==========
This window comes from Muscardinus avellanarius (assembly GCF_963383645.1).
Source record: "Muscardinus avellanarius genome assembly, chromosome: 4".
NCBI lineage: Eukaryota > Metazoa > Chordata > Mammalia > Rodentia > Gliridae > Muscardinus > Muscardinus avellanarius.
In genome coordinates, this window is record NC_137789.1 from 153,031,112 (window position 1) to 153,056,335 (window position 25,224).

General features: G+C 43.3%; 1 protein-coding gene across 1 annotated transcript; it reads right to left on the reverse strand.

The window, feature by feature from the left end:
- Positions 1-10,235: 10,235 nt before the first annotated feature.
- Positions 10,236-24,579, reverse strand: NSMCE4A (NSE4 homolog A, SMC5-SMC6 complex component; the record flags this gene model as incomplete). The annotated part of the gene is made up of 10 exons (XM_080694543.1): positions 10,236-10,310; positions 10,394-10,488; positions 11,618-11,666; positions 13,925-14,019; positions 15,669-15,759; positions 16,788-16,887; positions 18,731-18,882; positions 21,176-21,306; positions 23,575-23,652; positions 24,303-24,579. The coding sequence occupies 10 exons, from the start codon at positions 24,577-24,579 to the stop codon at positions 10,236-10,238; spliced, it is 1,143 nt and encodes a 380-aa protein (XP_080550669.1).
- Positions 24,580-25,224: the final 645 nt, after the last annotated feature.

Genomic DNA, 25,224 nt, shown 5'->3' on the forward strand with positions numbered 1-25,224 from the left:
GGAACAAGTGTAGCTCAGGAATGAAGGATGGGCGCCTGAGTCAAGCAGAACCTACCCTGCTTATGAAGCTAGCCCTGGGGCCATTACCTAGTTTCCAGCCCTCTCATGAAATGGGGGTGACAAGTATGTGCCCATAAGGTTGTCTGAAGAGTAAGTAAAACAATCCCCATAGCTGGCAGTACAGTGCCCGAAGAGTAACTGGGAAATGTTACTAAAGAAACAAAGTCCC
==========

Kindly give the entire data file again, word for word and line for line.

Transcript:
This window comes from Muscardinus avellanarius (assembly GCF_963383645.1).
Source record: "Muscardinus avellanarius genome assembly, chromosome: 4".
NCBI lineage: Eukaryota > Metazoa > Chordata > Mammalia > Rodentia > Gliridae > Muscardinus > Muscardinus avellanarius.
In genome coordinates, this window is record NC_137789.1 from 153,031,112 (window position 1) to 153,056,335 (window position 25,224).

General features: G+C 43.3%; 1 protein-coding gene across 1 annotated transcript; it reads right to left on the reverse strand.

The window, feature by feature from the left end:
- Positions 1-10,235: 10,235 nt before the first annotated feature.
- Positions 10,236-24,579, reverse strand: NSMCE4A (NSE4 homolog A, SMC5-SMC6 complex component; the record flags this gene model as incomplete). The annotated part of the gene is made up of 10 exons (XM_080694543.1): positions 10,236-10,310; positions 10,394-10,488; positions 11,618-11,666; positions 13,925-14,019; positions 15,669-15,759; positions 16,788-16,887; positions 18,731-18,882; positions 21,176-21,306; positions 23,575-23,652; positions 24,303-24,579. The coding sequence occupies 10 exons, from the start codon at positions 24,577-24,579 to the stop codon at positions 10,236-10,238; spliced, it is 1,143 nt and encodes a 380-aa protein (XP_080550669.1).
- Positions 24,580-25,224: the final 645 nt, after the last annotated feature.

Genomic DNA, 25,224 nt, shown 5'->3' on the forward strand with positions numbered 1-25,224 from the left:
GGAACAAGTGTAGCTCAGGAATGAAGGATGGGCGCCTGAGTCAAGCAGAACCTACCCTGCTTATGAAGCTAGCCCTGGGGCCATTACCTAGTTTCCAGCCCTCTCATGAAATGGGGGTGACAAGTATGTGCCCATAAGGTTGTCTGAAGAGTAAGTAAAACAATCCCCATAGCTGGCAGTACAGTGCCCGAAGAGTAACTGGGAAATGTTACTAAAGAAACAAAGTCCC